A rectangular table-cut for diamonds with a length at least three times the width.

 
Balance
The running regulator of the mechanical wristwatch where the balance wheel has the role of a swinging weight and the hairspring brings the balance back to its resting position. The swinging weight and the returning power of the hairspring are set against each other so that the desired number of swings is attained. The classic frequency is five beats per second. To improve accuracy, the balances of modern wristwatches beat faster, up to ten beats per second. The balance is mounted in synthetic ruby bearings, with every bearing using a hole jewel and a cap jewel. The pivots of the balance arbor are very thin (about 0.1 mm) to minimize friction. The balance and its arbor are mounted on two rubies.

 
Balance Spring
A very fine spring in a mechanical watch that returns the balance wheel back to a neutral position. The hairspring and the balance form the oscillating system.

 
Balance Wheel
Part of the escapement of a mechanical watch movement that oscillates to divide time into equal segments, controlling the rate of the watch. The regular vibration of the balance-wheel is usually six or eight times a second.

 
Bar, Lug/Spring
A thin metal rod fixed between the lugs or horns in wristwatch cases for attaching the watch strap or bracelet.

 
Barrel
Thin cylindrical metal box containing the wound-up mainspring, storing the energy of the watch. The toothed rim of the barrel drives the train.

 
Battery Life
A silver oxide battery will last two to five years. Lithium batteries will last 10 years or more.

 
Battery Reserve Indicator (End of Battery Indicator)
A feature that indicates when the battery is approaching the end of its life, often shown when the second hand moves in two second intervals instead of one second intervals.

 
Beryllium Balance
A balance made of a beryllium-based alloy, which gives balances extreme hardness and firmness, a golden yellow shine and they rarely oxidize.

 
Bezel
Usually made of gold, gold plate or stainless steel, the bezel is the ring that surrounds the dial with the watch crystal pressed into it and then the bezel itself is sprung against the middle of the watch case.

 
Bi-Directional Rotating Bezel
A bezel that can be moved either clockwise or counterclockwise and are used for mathematical calculations or for keeping track of elapsed time.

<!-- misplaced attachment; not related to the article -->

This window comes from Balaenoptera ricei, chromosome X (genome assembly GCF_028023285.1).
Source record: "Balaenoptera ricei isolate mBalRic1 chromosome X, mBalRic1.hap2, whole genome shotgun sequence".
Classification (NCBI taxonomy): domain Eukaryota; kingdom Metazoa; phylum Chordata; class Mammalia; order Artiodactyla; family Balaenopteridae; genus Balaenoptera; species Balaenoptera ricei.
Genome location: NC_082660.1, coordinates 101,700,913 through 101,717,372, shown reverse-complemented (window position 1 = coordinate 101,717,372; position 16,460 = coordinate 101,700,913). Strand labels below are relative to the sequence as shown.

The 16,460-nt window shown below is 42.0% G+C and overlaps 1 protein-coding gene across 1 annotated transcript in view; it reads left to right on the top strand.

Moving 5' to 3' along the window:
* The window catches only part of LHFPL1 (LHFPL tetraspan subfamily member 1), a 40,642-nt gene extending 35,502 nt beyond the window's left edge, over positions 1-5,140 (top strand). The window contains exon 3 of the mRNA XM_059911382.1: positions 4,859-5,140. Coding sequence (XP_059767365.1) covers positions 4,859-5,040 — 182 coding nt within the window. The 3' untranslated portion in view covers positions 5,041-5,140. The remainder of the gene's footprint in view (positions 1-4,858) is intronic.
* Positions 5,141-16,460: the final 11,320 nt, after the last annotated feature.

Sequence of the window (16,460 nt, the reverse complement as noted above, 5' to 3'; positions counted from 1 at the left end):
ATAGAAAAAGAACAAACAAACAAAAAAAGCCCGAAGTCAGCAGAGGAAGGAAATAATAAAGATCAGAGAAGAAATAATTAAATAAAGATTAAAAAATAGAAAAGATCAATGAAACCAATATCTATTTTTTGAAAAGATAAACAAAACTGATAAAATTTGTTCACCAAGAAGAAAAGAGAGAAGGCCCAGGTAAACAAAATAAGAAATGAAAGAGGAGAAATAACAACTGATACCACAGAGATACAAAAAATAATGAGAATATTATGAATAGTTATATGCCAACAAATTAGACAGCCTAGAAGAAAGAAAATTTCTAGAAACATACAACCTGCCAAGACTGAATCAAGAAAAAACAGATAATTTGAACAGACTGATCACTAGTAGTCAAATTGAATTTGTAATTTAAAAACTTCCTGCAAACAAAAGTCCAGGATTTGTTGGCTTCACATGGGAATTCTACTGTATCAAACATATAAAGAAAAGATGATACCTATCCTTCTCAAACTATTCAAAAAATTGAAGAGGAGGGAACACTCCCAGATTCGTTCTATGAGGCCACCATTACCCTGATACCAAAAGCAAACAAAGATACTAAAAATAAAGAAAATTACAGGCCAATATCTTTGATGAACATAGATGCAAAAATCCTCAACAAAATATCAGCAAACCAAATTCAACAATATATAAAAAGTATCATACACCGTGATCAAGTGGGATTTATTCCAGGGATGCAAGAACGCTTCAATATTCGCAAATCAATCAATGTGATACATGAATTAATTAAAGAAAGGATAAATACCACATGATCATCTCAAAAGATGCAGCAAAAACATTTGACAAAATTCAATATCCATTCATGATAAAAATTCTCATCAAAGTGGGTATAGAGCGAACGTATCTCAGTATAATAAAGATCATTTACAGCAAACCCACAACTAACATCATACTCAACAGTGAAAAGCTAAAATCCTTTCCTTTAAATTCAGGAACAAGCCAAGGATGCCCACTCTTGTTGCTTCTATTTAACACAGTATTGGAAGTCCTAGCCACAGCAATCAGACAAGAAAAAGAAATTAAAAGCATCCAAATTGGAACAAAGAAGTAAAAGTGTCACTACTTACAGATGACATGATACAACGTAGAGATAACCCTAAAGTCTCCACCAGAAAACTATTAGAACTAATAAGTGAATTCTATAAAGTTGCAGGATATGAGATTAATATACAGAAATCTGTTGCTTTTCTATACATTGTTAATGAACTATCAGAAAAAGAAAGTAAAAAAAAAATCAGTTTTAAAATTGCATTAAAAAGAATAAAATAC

Bimetallic Balance/Compensating Balance
A two-metal balance ring made of brass outside and steel inside, which prevent temperature variations from affecting the running of the watch. With rising temperatures, the brass expands faster than the steel, the ring ends bend inward, and the inertia of the ring decreases. Because the hairspring also becomes weaker with the rising temperature, the running of the watch remains the same. Today's watches also use hairsprings that do not weaken in order to prevent the effects from variations of temperature.

See "Self-Compensating Hairspring"


 
Bi-Sextile
Leap year.

 
Bracelet
A type of watchband made of elements that resemble links, usually made of steel, silver or gold. Metal bracelets can range from inexpensive base metals to precious metals, such as specially developed tungsten carbide or titanium. Bracelets can influence watch prices considerably.

 
Breguet Hairspring
An overcoil hairspring that prevents the hairspring from swinging farther to one side (eccentric swinging). The last loop of these springs is raised up and bent into a precisely defined curve. Breguet hairsprings were used in precision pocket watches and can be found in good wristwatches.

 
Bridge
Complementary plates fixed on the main plate in a watch caliber holding the main bearings of oscillating system or the wheels. Bridges are screwed to the plate and their position is secured by setting bars. The other parts are mounted inside the frame (part of the "ébauche").

 
Built-In Illumination
Lighting on a watch dial that allowing the wearer to read time in the dark.

 
C
Cabochon
Decorative stone carved into a round shape.

 
Calendar
A feature that shows the date and often the day of the week. There are several types of calendar watches with most showing the information digitally through an aperture on the watch face. Some chronograph watches show the information on subdials on the watch face.

See "Gregorian Calendar,""Perpetual Calendar"


 
Calibre
Calibre designation indicates the manufacturer, reference number, size and complications (if any).

 
Cambered
Refers to a curved or arched dial or bezel, or the domed shape of a watch crystal.

 
Cannon Pinion
The turnable tube fitting on the center-wheel pivot that drives the minute wheel. The hour hand is mounted on the hour pipe. The hour wheel pipe is mounted over the cannon pinion and is driven by the minute wheel pinion.

 
Cap Jewel
A jewel that reduces the friction of the balance bearing and limits arbor play. Cap jewels are sometimes used in the wheel train and other bearings, such as in the second wheel, third wheel.

 
Carat (K)